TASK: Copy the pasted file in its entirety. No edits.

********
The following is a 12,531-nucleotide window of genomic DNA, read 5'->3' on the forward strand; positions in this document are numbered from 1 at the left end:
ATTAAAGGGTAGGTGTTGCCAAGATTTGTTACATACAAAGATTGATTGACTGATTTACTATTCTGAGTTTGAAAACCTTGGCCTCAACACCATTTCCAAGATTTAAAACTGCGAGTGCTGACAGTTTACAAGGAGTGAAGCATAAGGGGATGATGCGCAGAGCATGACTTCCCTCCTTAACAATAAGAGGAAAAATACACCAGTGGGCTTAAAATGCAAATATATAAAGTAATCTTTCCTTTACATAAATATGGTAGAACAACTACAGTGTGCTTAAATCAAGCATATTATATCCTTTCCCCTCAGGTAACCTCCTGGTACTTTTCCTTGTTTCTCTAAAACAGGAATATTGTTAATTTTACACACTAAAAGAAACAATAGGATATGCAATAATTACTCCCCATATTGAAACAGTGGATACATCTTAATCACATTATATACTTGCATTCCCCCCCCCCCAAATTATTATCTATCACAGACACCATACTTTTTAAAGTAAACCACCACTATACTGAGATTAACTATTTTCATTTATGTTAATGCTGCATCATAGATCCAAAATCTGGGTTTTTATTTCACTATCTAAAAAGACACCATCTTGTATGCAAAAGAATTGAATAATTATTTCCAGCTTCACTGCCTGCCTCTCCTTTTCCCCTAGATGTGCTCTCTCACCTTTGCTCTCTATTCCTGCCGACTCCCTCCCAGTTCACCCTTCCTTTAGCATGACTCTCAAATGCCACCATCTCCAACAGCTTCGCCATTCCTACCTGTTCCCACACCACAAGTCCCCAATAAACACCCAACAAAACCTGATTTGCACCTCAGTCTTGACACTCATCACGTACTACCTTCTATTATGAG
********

The following is a 12,531-nucleotide window of genomic DNA, read 5'->3' on the forward strand; positions in this document are numbered from 1 at the left end:
ATTAAAGGGTAGGTGTTGCCAAGATTTGTTACATACAAAGATTGATTGACTGATTTACTATTCTGAGTTTGAAAACCTTGGCCTCAACACCATTTCCAAGATTTAAAACTGCGAGTGCTGACAGTTTACAAGGAGTGAAGCATAAGGGGATGATGCGCAGAGCATGACTTCCCTCCTTAACAATAAGAGGAAAAATACACCAGTGGGCTTAAAATGCAAATATATAAAGTAATCTTTCCTTTACATAAATATGGTAGAACAACTACAGTGTGCTTAAATCAAGCATATTATATCCTTTCCCCTCAGGTAACCTCCTGGTACTTTTCCTTGTTTCTCTAAAACAGGAATATTGTTAATTTTACACACTAAAAGAAACAATAGGATATGCAATAATTACTCCCCATATTGAAACAGTGGATACATCTTAATCACATTATATACTTGCATTCCCCCCCCCCCAAATTATTATCTATCACAGACACCATACTTTTTAAAGTAAACCACCACTATACTGAGATTAACTATTTTCATTTATGTTAATGCTGCATCATAGATCCAAAATCTGGGTTTTTATTTCACTATCTAAAAAGACACCATCTTGTATGCAAAAGAATTGAATAATTATTTCCAGCTTCACTGCCTGCCTCTCCTTTTCCCCTAGATGTGCTCTCTCACCTTTGCTCTCTATTCCTGCCGACTCCCTCCCAGTTCACCCTTCCTTTAGCATGACTCTCAAATGCCACCATCTCCAACAGCTTCGCCATTCCTACCTGTTCCCACACCACAAGTCCCCAATAAACACCCAACAAAACCTGATTTGCACCTCAGTCTTGACACTCATCACGTACTACCTTCTATTATGAG